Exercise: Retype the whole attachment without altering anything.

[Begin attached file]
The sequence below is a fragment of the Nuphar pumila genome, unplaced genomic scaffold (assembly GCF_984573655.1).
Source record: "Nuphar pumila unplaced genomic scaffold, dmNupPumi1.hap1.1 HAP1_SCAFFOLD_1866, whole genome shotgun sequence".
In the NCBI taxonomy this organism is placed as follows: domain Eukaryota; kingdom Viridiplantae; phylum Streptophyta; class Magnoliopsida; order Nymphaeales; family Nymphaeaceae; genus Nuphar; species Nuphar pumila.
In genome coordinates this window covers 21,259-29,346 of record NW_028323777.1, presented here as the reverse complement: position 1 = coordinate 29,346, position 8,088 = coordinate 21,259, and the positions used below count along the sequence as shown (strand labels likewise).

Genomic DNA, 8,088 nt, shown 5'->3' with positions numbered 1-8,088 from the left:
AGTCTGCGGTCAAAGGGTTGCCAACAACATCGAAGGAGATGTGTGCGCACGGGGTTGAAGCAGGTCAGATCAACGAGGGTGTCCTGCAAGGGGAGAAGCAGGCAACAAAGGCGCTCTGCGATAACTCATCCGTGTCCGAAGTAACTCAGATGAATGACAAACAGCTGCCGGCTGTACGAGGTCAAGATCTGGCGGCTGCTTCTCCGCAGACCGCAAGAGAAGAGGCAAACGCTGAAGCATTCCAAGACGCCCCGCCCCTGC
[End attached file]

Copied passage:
The sequence below is a fragment of the Nuphar pumila genome, unplaced genomic scaffold (assembly GCF_984573655.1).
Source record: "Nuphar pumila unplaced genomic scaffold, dmNupPumi1.hap1.1 HAP1_SCAFFOLD_1866, whole genome shotgun sequence".
In the NCBI taxonomy this organism is placed as follows: domain Eukaryota; kingdom Viridiplantae; phylum Streptophyta; class Magnoliopsida; order Nymphaeales; family Nymphaeaceae; genus Nuphar; species Nuphar pumila.
In genome coordinates this window covers 21,259-29,346 of record NW_028323777.1, presented here as the reverse complement: position 1 = coordinate 29,346, position 8,088 = coordinate 21,259, and the positions used below count along the sequence as shown (strand labels likewise).

Genomic DNA, 8,088 nt, shown 5'->3' with positions numbered 1-8,088 from the left:
AGTCTGCGGTCAAAGGGTTGCCAACAACATCGAAGGAGATGTGTGCGCACGGGGTTGAAGCAGGTCAGATCAACGAGGGTGTCCTGCAAGGGGAGAAGCAGGCAACAAAGGCGCTCTGCGATAACTCATCCGTGTCCGAAGTAACTCAGATGAATGACAAACAGCTGCCGGCTGTACGAGGTCAAGATCTGGCGGCTGCTTCTCCGCAGACCGCAAGAGAAGAGGCAAACGCTGAAGCATTCCAAGACGCCCCGCCCCTGC